In Pacific Rim Uprising, the monstrous Kaiju have all but disappeared since the sacrificial actions of General Stacker Pentecost (played by Idris Elba in Pacific Rim) and others piloting mechanical Jaegers ten years ago sealed the breach in the Pacific Ocean. While Stacker is hailed as a hero, his son Jake (John Boyega) is anything but. While he has the charm, he lacks the initiative to do what’s right. He parties and uses shady tactics to make a quick buck. One of these tactics has him running from hustlers and into the young and scrappy Amara Namani (Cailee Spaeny), who has created a Jaeger herself. They are eventually captured by the Pan Pacific Defense Corps, where they are both recruited into helping fight any oncoming threats. This is to the chagrin of Jaeger pilot Nate Lambert (Scott Eastwood), whose friendship with Jake is strained. A new technology corporation is working on the next breed of Jaeger, one that does not involve two people physically piloting them. This proves controversial amongst all of the pilots. But, all comes crashing down when a rogue Jaeger attacks, and it is soon discovered that the actions of this organization can reopen the breach to the Kaiju. Now, it is up to Jake and his underdog team to pilot the ginormous Jaegers and prevent humanity’s end.
Pacific Rim Uprising plays a lot like its predecessor, in that it feels like a Saturday morning cartoon on the big screen. This comparison is for better and worse. On a superficial level, the thrill can’t be beat. But look beneath the surface and there are some rusted parts.
What most people will come to see the film for are the larger-than-life battles between monster and machine. Those people will not be disappointed. Steven S. DeKnight takes over directorial duties from Guillermo Del Toro, and proves to be just as inventive as Del Toro in the choreography and spectacle. Punches hit with a resounding thud. Buildings come crashing down. The camera follows the action clearly. The designs of both the Jaegers and the Kaiju are unique without getting lost in unnecessary complexities. The action is as flashy and exciting as ever with added help from the propulsive score from Lorne Balfe. When there are two monstrosities duking it out on screen, the film finds its stride.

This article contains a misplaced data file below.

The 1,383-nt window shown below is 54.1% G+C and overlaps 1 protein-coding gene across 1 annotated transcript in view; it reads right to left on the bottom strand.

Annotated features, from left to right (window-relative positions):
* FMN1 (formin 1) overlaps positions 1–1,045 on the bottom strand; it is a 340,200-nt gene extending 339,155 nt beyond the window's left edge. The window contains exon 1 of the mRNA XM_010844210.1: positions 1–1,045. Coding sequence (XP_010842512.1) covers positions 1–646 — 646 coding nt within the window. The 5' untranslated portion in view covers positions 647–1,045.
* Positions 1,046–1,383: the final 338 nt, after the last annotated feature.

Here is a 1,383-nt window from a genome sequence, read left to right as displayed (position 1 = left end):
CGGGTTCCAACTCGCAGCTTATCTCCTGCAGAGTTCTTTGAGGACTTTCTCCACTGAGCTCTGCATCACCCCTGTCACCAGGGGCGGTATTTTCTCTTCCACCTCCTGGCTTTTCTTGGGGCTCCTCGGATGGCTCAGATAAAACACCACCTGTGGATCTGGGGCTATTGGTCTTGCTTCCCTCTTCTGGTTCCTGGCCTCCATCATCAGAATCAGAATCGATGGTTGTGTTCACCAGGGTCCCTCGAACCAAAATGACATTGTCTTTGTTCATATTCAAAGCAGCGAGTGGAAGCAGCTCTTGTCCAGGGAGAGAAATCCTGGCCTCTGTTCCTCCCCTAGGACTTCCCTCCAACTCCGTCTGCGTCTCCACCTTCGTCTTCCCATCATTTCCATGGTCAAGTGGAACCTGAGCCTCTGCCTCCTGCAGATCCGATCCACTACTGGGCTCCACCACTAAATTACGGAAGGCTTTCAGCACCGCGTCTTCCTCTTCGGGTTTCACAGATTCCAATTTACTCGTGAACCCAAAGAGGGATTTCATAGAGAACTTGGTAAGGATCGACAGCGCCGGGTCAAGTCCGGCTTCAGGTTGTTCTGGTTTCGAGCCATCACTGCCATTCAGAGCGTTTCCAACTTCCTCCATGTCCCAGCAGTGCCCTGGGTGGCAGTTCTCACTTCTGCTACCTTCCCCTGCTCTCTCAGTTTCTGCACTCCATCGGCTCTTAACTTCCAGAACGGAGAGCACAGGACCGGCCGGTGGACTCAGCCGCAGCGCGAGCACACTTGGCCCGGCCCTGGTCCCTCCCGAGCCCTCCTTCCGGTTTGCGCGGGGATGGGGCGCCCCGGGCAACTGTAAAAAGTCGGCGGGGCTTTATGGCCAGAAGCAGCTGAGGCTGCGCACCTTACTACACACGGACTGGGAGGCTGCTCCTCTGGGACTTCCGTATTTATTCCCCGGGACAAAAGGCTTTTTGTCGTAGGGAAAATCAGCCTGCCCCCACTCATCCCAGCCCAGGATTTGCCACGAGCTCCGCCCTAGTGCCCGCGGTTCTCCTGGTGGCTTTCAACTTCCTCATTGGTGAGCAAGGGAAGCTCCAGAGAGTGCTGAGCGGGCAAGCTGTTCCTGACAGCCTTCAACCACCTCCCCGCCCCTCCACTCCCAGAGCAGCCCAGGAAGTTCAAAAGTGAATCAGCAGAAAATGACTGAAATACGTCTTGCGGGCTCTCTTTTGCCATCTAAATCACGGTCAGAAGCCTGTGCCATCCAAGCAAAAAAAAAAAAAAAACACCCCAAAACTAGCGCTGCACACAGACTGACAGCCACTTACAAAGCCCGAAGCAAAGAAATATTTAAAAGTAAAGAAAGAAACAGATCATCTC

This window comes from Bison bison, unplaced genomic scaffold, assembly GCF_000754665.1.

But, just like with the first film, the thrills come at a cost. As uniquely designed as the Jaegars are, the humans are not as well thought out. Our main character is, once again, another character who can’t live up to their heroic parent. The only thing that pushes the character of Jake Pentecost a little beyond his clichéd upbringing is the buoyant charm of John Boyega. He finds a little bit of energy with every line he says that makes the humor and exposition go down a bit easier. The other standout is Spaeney. Her character is the typical scrapper with the tragic backstory, but she is able to hit her emotional beats really well.
However, everyone can only do so much with what little they are given. Eastwood is bland as the stern and experienced pilot, who speaks only in big speeches and militaristic movie lingo. Eastwood is talented, but can’t rise above this seen-it-done-that material. The ragtag underdogs taking his commands are even more forgettable. Charlie Day returns from the first film, but does not go beyond what is typically asked of him in every project.
Pacific Rim Uprising’s spectacle is made for theaters. If you are looking for a heck of a time watching goliaths try to take each other down, then there is no doubt you should see this. There is just a nagging feeling that it could have gone beyond its well-polished sheen. | Bill Loellke